Comparing these two lists, one can see right away what is lacking is both societies and what the average priorities are in each country. Americans and the French want to stop drinking alcohol, stop smoking, get fit/work out more, help others, and resolve debt. The key difference lies in the order. Americans are more aware of bad habits that relate to bad health and weight gain, which is why physical and mental health goals are more important. The French list, however, gives the impression that the French are aware that the excessive drinking of alcohol is bad, and that a trim waist is desirable according to Hollywood, but that is not their focus. Enjoying life with those they care about seems to be the underlining goal for the French, and along the way, if they have time, they will try to be healthier and more organized.
The two lists portray what each country is lacking as a whole. In the US, education is more competitive, and much more expensive than higher education in France. Americans feel the need to list this as a goal, because it requires hard work, whereas in France, students in public universities earn degrees in less time, and they pay close to nothing for that education. On the other hand, the French list shows that people in France feel the need to help others more. This is because it is not imbedded in French culture to volunteer, or help strangers. Proactive French people might choose one association and make consistent donations, but that is all. Americans need affordable and accessible higher education, the French need a volunteer system, and they both need to eat better and lose weight.
Delving further into the contrasts, it becomes evident that the lists reveal some of the fundamental differences that define the Americans and the French. The American list is demanding, which stems from the American need to be efficient, take initiative, and be the best. Americans are encouraged to be competitive in order to bring out the best and most productive qualities within each person. In order to be competitive, though, Americans are forced to compare themselves with those superior to them, and this explains the high expectations in the list of resolutions. In the American system, volunteering is an unsaid obligation. Most Americans have volunteered for hundreds of hours or more before they even graduate from high school, which is why volunteering is not at the top of the American list. We are naturally more generous with time and money when it comes to helping strangers. This is evident in friendly behavior displayed by many Americans such as smiling at each other, moving for others, or asking if someone who has just fallen on the sidewalk needs help. These behaviors are not a part of general French society. If you fall in Paris, nine out of ten times, you’re on your own.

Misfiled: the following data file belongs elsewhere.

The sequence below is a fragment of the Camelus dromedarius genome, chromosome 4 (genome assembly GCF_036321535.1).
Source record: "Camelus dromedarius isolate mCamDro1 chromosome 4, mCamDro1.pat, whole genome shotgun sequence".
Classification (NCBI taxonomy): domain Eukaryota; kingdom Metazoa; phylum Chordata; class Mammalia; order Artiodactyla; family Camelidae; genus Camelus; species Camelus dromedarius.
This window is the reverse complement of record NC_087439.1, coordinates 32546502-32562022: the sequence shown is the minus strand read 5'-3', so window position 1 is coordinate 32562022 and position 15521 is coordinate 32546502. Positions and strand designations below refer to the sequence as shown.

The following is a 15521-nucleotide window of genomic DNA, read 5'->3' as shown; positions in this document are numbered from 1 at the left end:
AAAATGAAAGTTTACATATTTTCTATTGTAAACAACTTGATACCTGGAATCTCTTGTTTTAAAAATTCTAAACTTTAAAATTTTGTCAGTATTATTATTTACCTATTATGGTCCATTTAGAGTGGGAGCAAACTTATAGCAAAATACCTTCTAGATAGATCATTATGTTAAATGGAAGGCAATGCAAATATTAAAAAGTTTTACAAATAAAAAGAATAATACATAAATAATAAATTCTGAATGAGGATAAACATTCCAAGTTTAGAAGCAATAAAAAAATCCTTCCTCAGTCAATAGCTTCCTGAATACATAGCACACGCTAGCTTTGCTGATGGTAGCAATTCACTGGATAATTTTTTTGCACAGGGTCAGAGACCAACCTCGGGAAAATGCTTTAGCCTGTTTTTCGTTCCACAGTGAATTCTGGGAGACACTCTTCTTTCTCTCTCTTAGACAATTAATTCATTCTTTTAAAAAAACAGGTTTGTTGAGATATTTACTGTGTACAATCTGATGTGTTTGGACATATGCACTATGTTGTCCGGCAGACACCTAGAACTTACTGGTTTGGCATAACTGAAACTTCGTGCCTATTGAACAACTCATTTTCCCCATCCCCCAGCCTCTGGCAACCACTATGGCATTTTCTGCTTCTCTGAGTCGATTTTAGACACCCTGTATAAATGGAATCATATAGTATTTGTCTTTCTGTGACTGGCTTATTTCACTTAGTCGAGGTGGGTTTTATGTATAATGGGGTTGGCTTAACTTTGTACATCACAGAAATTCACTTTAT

When setting aside the expected resolutions on the French list, such as “stop drinking alcohol,” it becomes clear what is at the core of French values. The French list is more relaxed and flexible, which is a principal trait of many French people. They have goals, but they will not deny an invitation to talk with a friend, or volunteer at the Red Cross instead of visiting family in order to meet those goals. La joie de vivre is the most important aspect in any typical French person’s life—sorry, homeless people, you’ll just have to wait. The amount of flexibility left in a French person’s schedule often allows them to stop by unannounced, invite themselves to dinner (your treat, of course), and ignore deadlines, appointments and the clock in general. These behavioral traits are not practiced by every French person, just every one I’ve ever met. All of this acceptable idleness is due to the emphasis the French put on enjoying life and spending more time with friends and family. The puzzling aspect is that the French already spend every free moment they have with either friends or family.
The French list of resolutions indicates that they can be a little contradictive as well. They want to erase debt, but the list does not indicate that the French are willing to work more, or find better jobs in order to obtain that goal. The American list is more interconnected, they know that they have a better chance at finding a better job if they acquire a better education, which will lead to better debt management. The common factor is that both peoples have the desire to better themselves, which is always better than settling.
The New Year consists of various celebrations in the U.S. and France. These customs bring with them lists, which at first seem individualized, but when looked at closer, really reveal the core values of a country. The French are laid back and relatively easy on themselves, while Americans tend to be more schedule-oriented, and set high expectations. A good lesson can be learned from the combination of both lists: be realistic, but also tenacious at the same time. I think this is a fair middle ground upon which to enter the New Year.
Jacqueline Perrier-Gillette is currently a resident of Paris, France, where she lives with her husband. Together the two of them operate their small translation company, giving Jacqueline the opportunity to observe the French and their culture up close. She is an avid reader, writer, and student of foreign languages.
By Jacqueline Perrier-Gillette